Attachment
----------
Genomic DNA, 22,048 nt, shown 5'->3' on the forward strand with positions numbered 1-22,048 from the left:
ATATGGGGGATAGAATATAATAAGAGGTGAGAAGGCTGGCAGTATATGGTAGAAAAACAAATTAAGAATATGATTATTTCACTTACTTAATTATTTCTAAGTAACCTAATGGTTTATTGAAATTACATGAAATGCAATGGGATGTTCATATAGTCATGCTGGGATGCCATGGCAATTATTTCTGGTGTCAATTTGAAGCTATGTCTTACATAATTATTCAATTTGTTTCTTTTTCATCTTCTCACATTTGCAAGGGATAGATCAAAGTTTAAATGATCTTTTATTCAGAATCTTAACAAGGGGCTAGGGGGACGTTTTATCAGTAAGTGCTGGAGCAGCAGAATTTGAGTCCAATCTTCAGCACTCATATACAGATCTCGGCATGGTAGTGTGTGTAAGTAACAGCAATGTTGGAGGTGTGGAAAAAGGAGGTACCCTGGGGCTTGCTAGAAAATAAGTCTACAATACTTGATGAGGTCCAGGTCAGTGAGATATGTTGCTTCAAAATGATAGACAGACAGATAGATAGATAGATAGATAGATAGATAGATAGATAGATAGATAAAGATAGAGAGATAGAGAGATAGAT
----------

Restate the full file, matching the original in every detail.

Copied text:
Genomic DNA, 22,048 nt, shown 5'->3' on the forward strand with positions numbered 1-22,048 from the left:
ATATGGGGGATAGAATATAATAAGAGGTGAGAAGGCTGGCAGTATATGGTAGAAAAACAAATTAAGAATATGATTATTTCACTTACTTAATTATTTCTAAGTAACCTAATGGTTTATTGAAATTACATGAAATGCAATGGGATGTTCATATAGTCATGCTGGGATGCCATGGCAATTATTTCTGGTGTCAATTTGAAGCTATGTCTTACATAATTATTCAATTTGTTTCTTTTTCATCTTCTCACATTTGCAAGGGATAGATCAAAGTTTAAATGATCTTTTATTCAGAATCTTAACAAGGGGCTAGGGGGACGTTTTATCAGTAAGTGCTGGAGCAGCAGAATTTGAGTCCAATCTTCAGCACTCATATACAGATCTCGGCATGGTAGTGTGTGTAAGTAACAGCAATGTTGGAGGTGTGGAAAAAGGAGGTACCCTGGGGCTTGCTAGAAAATAAGTCTACAATACTTGATGAGGTCCAGGTCAGTGAGATATGTTGCTTCAAAATGATAGACAGACAGATAGATAGATAGATAGATAGATAGATAGATAGATAGATAGATAAAGATAGAGAGATAGAGAGATAGAT